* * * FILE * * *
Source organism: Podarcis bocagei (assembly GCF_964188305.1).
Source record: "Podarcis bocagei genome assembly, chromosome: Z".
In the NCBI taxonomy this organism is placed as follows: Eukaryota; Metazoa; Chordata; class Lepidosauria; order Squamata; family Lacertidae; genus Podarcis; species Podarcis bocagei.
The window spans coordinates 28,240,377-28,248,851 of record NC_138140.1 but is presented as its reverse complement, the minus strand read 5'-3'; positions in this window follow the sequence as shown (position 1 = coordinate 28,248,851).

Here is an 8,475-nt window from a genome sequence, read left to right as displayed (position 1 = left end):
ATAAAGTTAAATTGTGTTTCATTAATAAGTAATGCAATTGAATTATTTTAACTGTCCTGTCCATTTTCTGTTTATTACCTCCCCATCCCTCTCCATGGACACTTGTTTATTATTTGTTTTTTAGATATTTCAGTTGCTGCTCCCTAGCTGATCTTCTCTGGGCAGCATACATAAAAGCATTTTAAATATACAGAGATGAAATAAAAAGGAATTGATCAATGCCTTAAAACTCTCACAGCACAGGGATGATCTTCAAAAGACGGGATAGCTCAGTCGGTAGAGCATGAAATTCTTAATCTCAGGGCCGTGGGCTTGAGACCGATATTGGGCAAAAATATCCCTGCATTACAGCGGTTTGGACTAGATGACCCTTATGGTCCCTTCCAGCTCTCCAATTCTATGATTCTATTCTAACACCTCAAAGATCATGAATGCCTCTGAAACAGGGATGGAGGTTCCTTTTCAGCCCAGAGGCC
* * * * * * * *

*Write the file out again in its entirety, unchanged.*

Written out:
Source organism: Podarcis bocagei (assembly GCF_964188305.1).
Source record: "Podarcis bocagei genome assembly, chromosome: Z".
In the NCBI taxonomy this organism is placed as follows: Eukaryota; Metazoa; Chordata; class Lepidosauria; order Squamata; family Lacertidae; genus Podarcis; species Podarcis bocagei.
The window spans coordinates 28,240,377-28,248,851 of record NC_138140.1 but is presented as its reverse complement, the minus strand read 5'-3'; positions in this window follow the sequence as shown (position 1 = coordinate 28,248,851).

Here is an 8,475-nt window from a genome sequence, read left to right as displayed (position 1 = left end):
ATAAAGTTAAATTGTGTTTCATTAATAAGTAATGCAATTGAATTATTTTAACTGTCCTGTCCATTTTCTGTTTATTACCTCCCCATCCCTCTCCATGGACACTTGTTTATTATTTGTTTTTTAGATATTTCAGTTGCTGCTCCCTAGCTGATCTTCTCTGGGCAGCATACATAAAAGCATTTTAAATATACAGAGATGAAATAAAAAGGAATTGATCAATGCCTTAAAACTCTCACAGCACAGGGATGATCTTCAAAAGACGGGATAGCTCAGTCGGTAGAGCATGAAATTCTTAATCTCAGGGCCGTGGGCTTGAGACCGATATTGGGCAAAAATATCCCTGCATTACAGCGGTTTGGACTAGATGACCCTTATGGTCCCTTCCAGCTCTCCAATTCTATGATTCTATTCTAACACCTCAAAGATCATGAATGCCTCTGAAACAGGGATGGAGGTTCCTTTTCAGCCCAGAGGCC